“The Board would like to state that the likes of Mmesoma are still out there deceiving those who are always in a hurry to bestow honours on candidates without confirming from the Board. A similar case was that of one Atung Gerald in Kaduna who claimed to have scored 380. His ethnic group had taken the issue up, requesting that he should be given special recognition only for the Board to disappoint them with the incontestable fact that Atung never obtained the 2023 UTME application documents, not to talk of sitting the examination!

“The Board would, therefore, want to advise the public to always crosscheck (result) claims by candidates with the Board before rushing to honour them with undeserving awards as certain software have been created to fake their (own) version of their results and put same out in the public space for fun and this is what the sponsors of these candidates are using to defraud good-spirited Nigerians such as Dr. Innocent, the founder of Innoson Motors, who sincerely desires to celebrate academic excellence by investing in the education of a young Nigerian.

“We commend the likes of Dr. Innocent Chukwuma and wish to encourage other Nigerians, who desire to invest in the future of genuine youngsters, never to be discouraged but to always ensure that they get the authentic results from the Board as done by the Anambra State Ministry of Education; otherwise, they will be celebrating criminality as this is just another new fraudulent method in town.

” However, these candidates only succeeded in manipulating what they are holding (as their results) as the authentic results are with the Board and would be transmitted to their schools of choice at the appropriate time. It is to be noted that Miss Mmesoma had sent a message to the Board’s platform to request her UTME result after which she manually inflated her scores and pasted the same on the 2022 UTME result sheet.

“Unknown to her, the Board had changed the design of the 2023 UTME result sheet. Her original result remains 249 as nothing can change that. With this her ignoble act, Miss Mmesoma would be prosecuted and her original result withdrawn. This is not all as the Board would, in due course, investigate all candidates laying claims to higher scores than they actually obtained. Once discovered, such candidates’ original results would be withdrawn forthwith and they would be handed over to relevant security agencies for prosecution.”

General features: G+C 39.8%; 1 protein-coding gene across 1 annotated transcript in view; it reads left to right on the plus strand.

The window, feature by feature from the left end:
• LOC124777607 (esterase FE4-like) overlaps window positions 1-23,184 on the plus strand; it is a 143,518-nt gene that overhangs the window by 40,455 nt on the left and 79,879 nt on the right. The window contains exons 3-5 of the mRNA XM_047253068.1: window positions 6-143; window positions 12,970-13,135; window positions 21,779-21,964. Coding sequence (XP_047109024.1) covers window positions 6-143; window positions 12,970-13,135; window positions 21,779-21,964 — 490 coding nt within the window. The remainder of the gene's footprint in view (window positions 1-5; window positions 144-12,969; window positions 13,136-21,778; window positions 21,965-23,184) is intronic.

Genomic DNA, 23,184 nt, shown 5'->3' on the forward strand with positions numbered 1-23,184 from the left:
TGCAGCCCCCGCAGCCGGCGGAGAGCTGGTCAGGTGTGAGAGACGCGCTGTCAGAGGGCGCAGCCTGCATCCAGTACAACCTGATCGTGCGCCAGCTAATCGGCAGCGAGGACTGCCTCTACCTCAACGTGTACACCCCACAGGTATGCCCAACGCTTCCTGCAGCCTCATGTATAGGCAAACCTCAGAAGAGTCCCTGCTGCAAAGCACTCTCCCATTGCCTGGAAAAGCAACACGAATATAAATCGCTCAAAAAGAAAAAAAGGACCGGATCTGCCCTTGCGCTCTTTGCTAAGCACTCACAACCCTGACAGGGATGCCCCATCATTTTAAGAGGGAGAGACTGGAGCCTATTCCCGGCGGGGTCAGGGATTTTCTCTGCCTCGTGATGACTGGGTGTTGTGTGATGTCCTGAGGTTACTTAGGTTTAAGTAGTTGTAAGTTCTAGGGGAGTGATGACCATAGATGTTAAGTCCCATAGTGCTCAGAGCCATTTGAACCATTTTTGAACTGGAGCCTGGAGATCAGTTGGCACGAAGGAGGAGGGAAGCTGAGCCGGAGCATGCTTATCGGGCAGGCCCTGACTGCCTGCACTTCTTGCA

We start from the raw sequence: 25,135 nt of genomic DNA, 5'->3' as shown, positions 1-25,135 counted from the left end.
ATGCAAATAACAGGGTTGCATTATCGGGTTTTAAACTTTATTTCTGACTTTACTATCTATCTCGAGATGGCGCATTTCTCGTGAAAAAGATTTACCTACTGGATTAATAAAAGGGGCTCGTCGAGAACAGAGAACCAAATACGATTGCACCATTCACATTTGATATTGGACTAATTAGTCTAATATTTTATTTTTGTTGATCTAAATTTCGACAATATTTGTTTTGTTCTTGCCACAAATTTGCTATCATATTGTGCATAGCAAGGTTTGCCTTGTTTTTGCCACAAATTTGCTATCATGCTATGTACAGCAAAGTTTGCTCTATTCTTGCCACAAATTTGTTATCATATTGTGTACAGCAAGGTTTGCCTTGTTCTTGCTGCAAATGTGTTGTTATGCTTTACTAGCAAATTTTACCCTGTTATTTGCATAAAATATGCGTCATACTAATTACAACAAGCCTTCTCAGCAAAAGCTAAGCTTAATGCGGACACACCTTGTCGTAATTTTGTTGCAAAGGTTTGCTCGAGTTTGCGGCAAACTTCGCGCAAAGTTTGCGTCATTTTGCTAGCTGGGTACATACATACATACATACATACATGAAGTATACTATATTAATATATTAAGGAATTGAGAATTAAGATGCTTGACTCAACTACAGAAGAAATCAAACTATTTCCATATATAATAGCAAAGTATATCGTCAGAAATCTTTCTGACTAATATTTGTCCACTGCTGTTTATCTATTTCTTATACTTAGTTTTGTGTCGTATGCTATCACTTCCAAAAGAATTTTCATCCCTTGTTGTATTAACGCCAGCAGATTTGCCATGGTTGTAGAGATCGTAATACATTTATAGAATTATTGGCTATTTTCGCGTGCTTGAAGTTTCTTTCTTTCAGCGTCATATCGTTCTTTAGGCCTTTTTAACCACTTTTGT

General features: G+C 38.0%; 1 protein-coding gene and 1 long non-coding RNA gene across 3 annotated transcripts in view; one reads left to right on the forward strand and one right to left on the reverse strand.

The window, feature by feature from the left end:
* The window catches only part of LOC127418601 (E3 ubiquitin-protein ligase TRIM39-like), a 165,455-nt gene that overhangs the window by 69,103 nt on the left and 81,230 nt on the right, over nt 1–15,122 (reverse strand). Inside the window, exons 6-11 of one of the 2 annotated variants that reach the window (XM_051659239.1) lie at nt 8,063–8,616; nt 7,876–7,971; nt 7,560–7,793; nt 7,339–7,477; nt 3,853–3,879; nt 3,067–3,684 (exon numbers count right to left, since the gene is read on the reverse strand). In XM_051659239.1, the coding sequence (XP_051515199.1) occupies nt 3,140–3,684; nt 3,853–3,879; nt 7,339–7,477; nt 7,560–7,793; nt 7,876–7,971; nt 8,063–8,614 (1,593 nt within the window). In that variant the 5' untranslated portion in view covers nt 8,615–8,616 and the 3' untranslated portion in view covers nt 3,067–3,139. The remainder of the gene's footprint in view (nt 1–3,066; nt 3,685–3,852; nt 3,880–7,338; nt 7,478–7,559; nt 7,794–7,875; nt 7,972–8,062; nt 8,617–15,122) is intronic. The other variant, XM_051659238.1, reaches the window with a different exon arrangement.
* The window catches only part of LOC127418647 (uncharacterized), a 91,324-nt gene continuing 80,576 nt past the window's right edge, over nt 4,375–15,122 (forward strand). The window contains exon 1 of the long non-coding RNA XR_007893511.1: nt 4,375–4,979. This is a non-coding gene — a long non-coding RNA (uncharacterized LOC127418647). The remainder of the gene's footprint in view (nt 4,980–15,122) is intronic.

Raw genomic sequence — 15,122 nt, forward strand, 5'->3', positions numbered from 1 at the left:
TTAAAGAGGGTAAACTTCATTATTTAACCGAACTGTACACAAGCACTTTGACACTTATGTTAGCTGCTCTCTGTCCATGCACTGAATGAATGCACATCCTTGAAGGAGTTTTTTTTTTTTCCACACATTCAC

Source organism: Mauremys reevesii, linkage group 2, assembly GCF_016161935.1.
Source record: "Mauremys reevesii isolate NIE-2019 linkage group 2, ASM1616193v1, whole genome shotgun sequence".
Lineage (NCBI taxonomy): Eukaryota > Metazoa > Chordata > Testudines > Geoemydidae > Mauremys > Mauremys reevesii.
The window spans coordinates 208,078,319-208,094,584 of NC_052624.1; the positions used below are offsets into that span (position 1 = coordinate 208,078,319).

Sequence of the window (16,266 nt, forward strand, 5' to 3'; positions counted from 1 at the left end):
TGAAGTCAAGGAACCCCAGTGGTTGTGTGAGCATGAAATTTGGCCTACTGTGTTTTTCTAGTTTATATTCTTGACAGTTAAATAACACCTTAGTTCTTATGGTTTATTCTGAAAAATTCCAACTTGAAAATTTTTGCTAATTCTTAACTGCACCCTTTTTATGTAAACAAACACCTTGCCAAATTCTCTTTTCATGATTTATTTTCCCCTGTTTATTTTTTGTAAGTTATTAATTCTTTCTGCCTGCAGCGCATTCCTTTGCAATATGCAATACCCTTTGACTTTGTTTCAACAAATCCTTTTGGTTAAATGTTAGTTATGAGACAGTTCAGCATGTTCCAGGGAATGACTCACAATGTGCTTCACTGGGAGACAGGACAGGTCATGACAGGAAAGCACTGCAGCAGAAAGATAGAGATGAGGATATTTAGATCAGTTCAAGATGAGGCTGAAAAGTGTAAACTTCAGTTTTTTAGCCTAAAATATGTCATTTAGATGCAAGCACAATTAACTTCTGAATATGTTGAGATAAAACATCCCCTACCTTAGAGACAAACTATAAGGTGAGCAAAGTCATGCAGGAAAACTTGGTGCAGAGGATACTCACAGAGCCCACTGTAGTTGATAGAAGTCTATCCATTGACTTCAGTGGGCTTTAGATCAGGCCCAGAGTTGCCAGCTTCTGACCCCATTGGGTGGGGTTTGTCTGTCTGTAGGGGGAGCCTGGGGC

This new development, we must admit, is very scary. So, every JAMB result must be clarified with JAMB henceforth – and there are hundreds of thousands of such results each year! Then, how long will it take JAMB to neutralise the new technology being employed by the fraudsters? Since the matter is said to be under investigation, let us refrain from further comments. Suffice it to say that since the matter has now come to this, JAMB should stop celebrating “best student this” and “best score that” until further notice!


There are issues, however, that have become recurring decimals at each year’s policy meeting on admissions into tertiary institutions by JAMB. One is the scandalously low marks that qualify candidates for admission into some of our tertiary institutions. The marks are as low as 140/400 for (some) universities and 100/400 for (some) polytechnics and colleges of education (with some colleges of education even advocating for 80/400!) Something must be wrong with our primary and secondary school education system. Secondly, every year, the preponderance of candidates fails to find space in our institutions of higher learning. Despite the avalanche of state and private universities, the carrying capacity of these schools all combined still falls far short of our needs. Thirdly is the lopsidedness in the vacancies available and the preference of candidates: Medicine and related courses, Law and Pharmacy are courses that thousands of candidates want to read but only a handful are – or can be – admitted. This happens year-in, year-out. Is there nothing that can be done to expand the carrying capacity in these areas? Lastly but not the least of my worries is that Agriculture and Education, critical to national development as they are, are the least preferred courses; every year while hundreds of thousands of admission seekers get frustrated running after Medicine, Law, etc, vacancies exist in these courses that nobody wants! Something very fundamental is wrong with an education system that bears little or no relevance to its own basic and fundamental needs!

*Former Editor of PUNCH newspapers, Chairman of its Editorial Board and Deputy Editor-in-chief, BOLAWOLE was also the Managing Director/ Editor-in-chief of THE WESTERNER newsmagazine. He writes the ON THE LORD’S DAY column in the Sunday Tribune and TREASURES column in New Telegraph newspaper on Wednesdays. He is also a public affairs analyst on radio and television.